October 3 News Items

Cash-Strapped NASA Might Need Global Partners (Source: Orlando Sentinel)
If the White House decides to return astronauts to the moon or send them to explore the solar system, NASA may have to look to Moscow, Paris, Tokyo and possibly even Beijing for help. The reason: money. Without a massive increase in its budget, the agency won't be able to send humans past the International Space Station anytime soon, according to a presidential panel that recently reviewed NASA's manned space program. Teaming up with foreign space agencies -- as suggested by that 10-member panel -- would significantly shift the direction of NASA, from overseer of a purely American push for the stars to a part of a global science project funded by dollars, euros, rubles and yen. But the idea is gaining traction as the White House wrestles with the panel's conclusion that NASA's needs at least $3 billion a year on top of its current $18 billion budget to run a "viable" exploration program. (10/3)

White House Seeks to Restore Human Spaceflight Funding (Source: Space News)
The White House has asked congressional appropriators to restore $670 million cut from NASA’s nearly $4 billion budget request for human space exploration in a version of the 2010 Commerce, Justice, Science appropriations bill the House passed in June, according to congressional and administration sources. In a September letter to leaders of the House and Senate appropriations commerce, justice, science subcommittees, White House science adviser John Holdren asked that the funding be restored in anticipation of a forthcoming presidential decision on NASA’s manned spaceflight future, according to congressional sources. In addition, the White House asked Senate appropriators to stay flexible as the president awaits the Augustine Panel's findings. (10/3)

More Security Problems at Ames (Source: San Francisco Chronicle)
More security issues at the NASA Ames Research Center in Mountain View: This time a man has been charged by the feds for allegedly keeping an AR-15 semiautomatic rifle on the premises. Nathan Michael Shrider is accused of possessing the firearm June 26 and violating NASA regulations. Both are misdemeanors. Court documents do not spell out if Shrider is an employee or a contract worker. It's the latest federal case involving alleged crimes at the research center. Recall that contract employee David Zanotti allegedly tried to sneak "three foreign nationals" into NASA Ames in May 2008. And three people connected to the facility at Moffett Field were charged, convicted and sentenced to federal prison terms for possessing child pornography on government computers. (10/3)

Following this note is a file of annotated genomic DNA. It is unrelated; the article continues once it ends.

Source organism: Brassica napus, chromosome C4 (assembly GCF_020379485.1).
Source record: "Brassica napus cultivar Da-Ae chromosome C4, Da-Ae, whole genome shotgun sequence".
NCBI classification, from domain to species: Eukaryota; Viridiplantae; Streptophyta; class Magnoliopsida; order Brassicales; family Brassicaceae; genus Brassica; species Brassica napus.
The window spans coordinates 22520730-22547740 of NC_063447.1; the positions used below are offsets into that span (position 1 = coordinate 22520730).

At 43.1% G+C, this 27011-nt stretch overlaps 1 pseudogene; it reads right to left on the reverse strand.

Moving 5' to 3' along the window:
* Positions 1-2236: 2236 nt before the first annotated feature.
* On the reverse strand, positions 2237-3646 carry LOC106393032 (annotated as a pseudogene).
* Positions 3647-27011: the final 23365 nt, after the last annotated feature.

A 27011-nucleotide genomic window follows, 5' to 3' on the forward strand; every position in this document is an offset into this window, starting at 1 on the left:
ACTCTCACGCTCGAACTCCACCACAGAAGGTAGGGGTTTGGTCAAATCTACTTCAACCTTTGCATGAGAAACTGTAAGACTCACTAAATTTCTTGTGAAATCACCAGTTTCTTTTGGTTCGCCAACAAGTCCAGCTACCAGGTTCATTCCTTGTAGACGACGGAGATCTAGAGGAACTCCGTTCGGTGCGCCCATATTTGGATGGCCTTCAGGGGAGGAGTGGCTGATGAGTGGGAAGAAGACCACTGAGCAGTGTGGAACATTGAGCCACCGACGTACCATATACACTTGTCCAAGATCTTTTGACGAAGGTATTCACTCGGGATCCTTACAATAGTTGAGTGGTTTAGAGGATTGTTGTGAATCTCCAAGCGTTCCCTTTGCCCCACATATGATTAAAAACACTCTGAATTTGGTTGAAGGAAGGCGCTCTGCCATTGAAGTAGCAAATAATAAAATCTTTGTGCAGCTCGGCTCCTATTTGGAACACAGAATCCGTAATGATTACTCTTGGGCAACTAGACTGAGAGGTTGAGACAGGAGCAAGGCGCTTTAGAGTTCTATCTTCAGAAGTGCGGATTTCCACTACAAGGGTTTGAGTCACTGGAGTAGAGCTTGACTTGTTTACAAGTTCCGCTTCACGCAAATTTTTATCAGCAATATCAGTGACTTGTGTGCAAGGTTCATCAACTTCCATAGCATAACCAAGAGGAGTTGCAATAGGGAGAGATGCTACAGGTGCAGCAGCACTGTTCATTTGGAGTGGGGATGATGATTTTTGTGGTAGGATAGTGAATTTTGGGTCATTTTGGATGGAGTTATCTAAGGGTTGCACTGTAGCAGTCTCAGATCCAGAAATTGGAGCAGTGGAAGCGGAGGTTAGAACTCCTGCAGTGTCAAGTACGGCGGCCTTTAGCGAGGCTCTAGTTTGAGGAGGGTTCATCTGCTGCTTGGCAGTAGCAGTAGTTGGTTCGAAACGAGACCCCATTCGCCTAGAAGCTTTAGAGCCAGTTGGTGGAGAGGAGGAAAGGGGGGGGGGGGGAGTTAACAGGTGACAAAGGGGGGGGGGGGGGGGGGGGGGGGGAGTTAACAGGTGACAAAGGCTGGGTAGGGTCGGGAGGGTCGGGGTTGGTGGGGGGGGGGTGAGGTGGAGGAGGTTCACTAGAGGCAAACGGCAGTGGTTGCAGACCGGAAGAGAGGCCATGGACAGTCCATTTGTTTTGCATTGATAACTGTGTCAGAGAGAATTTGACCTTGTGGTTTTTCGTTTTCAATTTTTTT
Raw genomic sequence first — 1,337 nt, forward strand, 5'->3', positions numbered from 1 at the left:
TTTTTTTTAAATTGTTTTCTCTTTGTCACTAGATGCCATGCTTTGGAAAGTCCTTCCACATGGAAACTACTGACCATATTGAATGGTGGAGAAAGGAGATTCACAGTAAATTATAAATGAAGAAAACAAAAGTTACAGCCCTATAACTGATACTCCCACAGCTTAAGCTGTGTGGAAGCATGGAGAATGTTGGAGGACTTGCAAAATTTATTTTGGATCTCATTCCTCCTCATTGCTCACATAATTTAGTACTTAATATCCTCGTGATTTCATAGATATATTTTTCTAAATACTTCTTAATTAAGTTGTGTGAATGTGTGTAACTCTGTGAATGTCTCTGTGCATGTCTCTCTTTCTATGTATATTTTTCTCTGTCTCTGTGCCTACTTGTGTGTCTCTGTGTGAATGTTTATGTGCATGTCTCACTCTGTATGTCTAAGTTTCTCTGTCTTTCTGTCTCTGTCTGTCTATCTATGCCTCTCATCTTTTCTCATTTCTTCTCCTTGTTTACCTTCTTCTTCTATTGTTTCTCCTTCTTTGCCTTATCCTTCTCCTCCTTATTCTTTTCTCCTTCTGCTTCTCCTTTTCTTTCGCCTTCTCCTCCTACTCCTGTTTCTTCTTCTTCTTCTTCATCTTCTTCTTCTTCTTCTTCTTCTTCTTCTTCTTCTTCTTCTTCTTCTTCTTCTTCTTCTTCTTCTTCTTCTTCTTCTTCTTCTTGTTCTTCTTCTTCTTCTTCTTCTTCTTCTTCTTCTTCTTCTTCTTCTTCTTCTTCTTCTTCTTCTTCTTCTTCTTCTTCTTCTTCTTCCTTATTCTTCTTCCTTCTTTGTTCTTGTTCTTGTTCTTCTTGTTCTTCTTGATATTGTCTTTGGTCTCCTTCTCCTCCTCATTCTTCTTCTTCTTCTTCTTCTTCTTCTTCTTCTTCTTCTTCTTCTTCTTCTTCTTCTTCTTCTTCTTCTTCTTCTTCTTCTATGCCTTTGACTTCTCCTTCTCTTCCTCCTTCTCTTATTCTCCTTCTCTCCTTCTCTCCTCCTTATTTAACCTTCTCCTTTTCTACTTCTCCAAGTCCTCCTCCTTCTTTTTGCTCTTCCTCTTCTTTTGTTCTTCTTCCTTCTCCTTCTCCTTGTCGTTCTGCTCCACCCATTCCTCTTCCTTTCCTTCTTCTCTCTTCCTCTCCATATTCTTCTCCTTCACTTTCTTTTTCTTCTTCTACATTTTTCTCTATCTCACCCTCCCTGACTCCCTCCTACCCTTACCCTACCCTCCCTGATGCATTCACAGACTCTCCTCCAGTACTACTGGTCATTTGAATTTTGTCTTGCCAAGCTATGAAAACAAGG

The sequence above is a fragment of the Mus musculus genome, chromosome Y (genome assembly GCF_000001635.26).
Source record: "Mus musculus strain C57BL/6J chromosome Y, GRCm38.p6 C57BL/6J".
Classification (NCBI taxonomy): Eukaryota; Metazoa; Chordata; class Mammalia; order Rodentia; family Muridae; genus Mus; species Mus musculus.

European Rivals Test Cooperation (Source: Space News)
Europe’s two principal satellite and space-component test centers, Intespace of France and IABG of Germany, appear to be moving toward a more complementary relationship driven by their different ownership structures and geographic locations, the two companies’ chief executives said. The two companies’ joint venture, European Test Services (ETS), tests European government orbital hardware that is too large for their existing facilities and too rare to justify the investment. These systems, such as Europe’s Automated Transfer Vehicle cargo carrier for the international space station, are tested by ETS at the European Space Agency’s Estec center in Noordwijk, Netherlands. (10/3)

No comments: